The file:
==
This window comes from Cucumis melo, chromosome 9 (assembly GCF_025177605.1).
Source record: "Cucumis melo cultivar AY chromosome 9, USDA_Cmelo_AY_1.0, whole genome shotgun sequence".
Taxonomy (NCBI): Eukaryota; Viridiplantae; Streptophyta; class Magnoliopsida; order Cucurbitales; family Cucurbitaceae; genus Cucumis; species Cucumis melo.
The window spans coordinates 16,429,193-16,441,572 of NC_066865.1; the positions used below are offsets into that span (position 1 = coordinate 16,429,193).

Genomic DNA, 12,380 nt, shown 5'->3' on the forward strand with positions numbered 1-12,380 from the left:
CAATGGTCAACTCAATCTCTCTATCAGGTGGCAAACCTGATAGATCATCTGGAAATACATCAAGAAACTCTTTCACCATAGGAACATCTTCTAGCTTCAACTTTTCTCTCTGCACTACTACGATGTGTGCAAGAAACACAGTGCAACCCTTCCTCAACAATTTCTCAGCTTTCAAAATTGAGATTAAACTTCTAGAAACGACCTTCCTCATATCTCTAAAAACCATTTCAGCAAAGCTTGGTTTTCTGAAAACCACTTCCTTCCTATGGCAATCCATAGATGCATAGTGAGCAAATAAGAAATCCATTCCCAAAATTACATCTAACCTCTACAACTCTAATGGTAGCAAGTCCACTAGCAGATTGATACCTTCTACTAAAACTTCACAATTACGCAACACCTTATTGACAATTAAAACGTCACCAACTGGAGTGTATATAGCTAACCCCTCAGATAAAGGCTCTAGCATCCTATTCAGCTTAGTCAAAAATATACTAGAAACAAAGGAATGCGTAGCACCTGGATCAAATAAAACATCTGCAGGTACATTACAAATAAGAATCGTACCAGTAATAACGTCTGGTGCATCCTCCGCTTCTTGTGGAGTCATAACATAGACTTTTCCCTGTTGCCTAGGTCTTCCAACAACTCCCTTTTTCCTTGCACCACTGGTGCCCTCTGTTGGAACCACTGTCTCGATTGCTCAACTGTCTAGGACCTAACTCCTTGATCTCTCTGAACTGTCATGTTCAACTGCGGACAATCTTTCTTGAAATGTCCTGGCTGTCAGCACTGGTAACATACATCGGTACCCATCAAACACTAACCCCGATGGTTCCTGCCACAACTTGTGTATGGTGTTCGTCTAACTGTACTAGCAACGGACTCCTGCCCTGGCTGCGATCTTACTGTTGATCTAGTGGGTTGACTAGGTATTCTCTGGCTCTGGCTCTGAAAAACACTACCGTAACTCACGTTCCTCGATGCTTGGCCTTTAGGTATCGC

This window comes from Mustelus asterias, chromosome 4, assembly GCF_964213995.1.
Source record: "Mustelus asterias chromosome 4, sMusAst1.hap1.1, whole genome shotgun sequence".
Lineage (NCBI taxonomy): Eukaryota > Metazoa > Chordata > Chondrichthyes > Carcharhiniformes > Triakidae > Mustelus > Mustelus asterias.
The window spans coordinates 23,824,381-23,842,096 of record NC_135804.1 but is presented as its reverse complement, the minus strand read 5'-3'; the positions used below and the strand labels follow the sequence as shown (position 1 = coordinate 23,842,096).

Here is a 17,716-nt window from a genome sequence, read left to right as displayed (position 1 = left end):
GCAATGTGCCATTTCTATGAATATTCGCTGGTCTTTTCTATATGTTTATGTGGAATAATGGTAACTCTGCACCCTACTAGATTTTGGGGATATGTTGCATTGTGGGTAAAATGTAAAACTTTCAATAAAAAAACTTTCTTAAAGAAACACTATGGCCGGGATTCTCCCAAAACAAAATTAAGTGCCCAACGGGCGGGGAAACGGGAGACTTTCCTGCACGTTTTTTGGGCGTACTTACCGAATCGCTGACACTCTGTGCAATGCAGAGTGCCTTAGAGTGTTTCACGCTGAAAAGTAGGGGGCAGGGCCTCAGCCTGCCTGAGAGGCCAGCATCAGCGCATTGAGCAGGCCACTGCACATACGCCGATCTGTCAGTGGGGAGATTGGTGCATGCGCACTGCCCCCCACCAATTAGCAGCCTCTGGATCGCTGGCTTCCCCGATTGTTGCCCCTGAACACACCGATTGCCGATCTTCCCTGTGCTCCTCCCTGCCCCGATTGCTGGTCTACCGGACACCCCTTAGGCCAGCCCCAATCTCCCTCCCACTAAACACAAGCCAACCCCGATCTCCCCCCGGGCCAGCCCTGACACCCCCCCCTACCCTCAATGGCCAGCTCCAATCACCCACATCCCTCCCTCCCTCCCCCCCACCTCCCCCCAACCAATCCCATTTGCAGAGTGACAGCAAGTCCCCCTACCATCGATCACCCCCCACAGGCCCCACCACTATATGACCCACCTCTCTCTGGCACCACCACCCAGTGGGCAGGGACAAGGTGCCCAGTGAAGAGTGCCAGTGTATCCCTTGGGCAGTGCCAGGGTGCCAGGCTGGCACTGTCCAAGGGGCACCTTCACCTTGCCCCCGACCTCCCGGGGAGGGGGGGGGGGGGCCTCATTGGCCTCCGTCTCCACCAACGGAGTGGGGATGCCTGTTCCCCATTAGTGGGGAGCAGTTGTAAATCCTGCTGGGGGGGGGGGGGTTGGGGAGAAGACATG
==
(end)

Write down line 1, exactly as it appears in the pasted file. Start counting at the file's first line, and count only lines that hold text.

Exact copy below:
This window comes from Cucumis melo, chromosome 9 (assembly GCF_025177605.1).